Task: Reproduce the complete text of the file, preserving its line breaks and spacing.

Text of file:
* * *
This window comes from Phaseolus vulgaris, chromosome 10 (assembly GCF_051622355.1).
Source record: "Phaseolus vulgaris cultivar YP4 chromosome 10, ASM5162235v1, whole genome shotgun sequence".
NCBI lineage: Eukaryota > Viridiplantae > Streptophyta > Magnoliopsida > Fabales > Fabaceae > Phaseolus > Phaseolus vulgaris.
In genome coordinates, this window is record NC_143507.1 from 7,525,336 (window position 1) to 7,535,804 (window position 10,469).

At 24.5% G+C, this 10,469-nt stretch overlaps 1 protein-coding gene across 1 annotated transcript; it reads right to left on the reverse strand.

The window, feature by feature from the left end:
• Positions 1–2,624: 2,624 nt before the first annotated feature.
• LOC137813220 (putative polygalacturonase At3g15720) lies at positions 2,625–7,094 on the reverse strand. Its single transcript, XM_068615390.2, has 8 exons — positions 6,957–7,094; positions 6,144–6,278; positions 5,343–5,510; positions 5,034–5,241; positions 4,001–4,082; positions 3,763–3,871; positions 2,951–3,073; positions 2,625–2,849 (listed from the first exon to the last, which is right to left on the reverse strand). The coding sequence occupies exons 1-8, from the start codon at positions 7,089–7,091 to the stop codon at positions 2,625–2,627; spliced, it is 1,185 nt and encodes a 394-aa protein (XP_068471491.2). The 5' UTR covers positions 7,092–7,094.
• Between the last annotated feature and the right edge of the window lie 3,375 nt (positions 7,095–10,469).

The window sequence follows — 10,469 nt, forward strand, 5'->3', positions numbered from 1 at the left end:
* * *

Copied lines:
This window comes from Phaseolus vulgaris, chromosome 10 (assembly GCF_051622355.1).
Source record: "Phaseolus vulgaris cultivar YP4 chromosome 10, ASM5162235v1, whole genome shotgun sequence".
NCBI lineage: Eukaryota > Viridiplantae > Streptophyta > Magnoliopsida > Fabales > Fabaceae > Phaseolus > Phaseolus vulgaris.
In genome coordinates, this window is record NC_143507.1 from 7,525,336 (window position 1) to 7,535,804 (window position 10,469).

At 24.5% G+C, this 10,469-nt stretch overlaps 1 protein-coding gene across 1 annotated transcript; it reads right to left on the reverse strand.

The window, feature by feature from the left end:
• Positions 1–2,624: 2,624 nt before the first annotated feature.
• LOC137813220 (putative polygalacturonase At3g15720) lies at positions 2,625–7,094 on the reverse strand. Its single transcript, XM_068615390.2, has 8 exons — positions 6,957–7,094; positions 6,144–6,278; positions 5,343–5,510; positions 5,034–5,241; positions 4,001–4,082; positions 3,763–3,871; positions 2,951–3,073; positions 2,625–2,849 (listed from the first exon to the last, which is right to left on the reverse strand). The coding sequence occupies exons 1-8, from the start codon at positions 7,089–7,091 to the stop codon at positions 2,625–2,627; spliced, it is 1,185 nt and encodes a 394-aa protein (XP_068471491.2). The 5' UTR covers positions 7,092–7,094.
• Between the last annotated feature and the right edge of the window lie 3,375 nt (positions 7,095–10,469).

The window sequence follows — 10,469 nt, forward strand, 5'->3', positions numbered from 1 at the left end: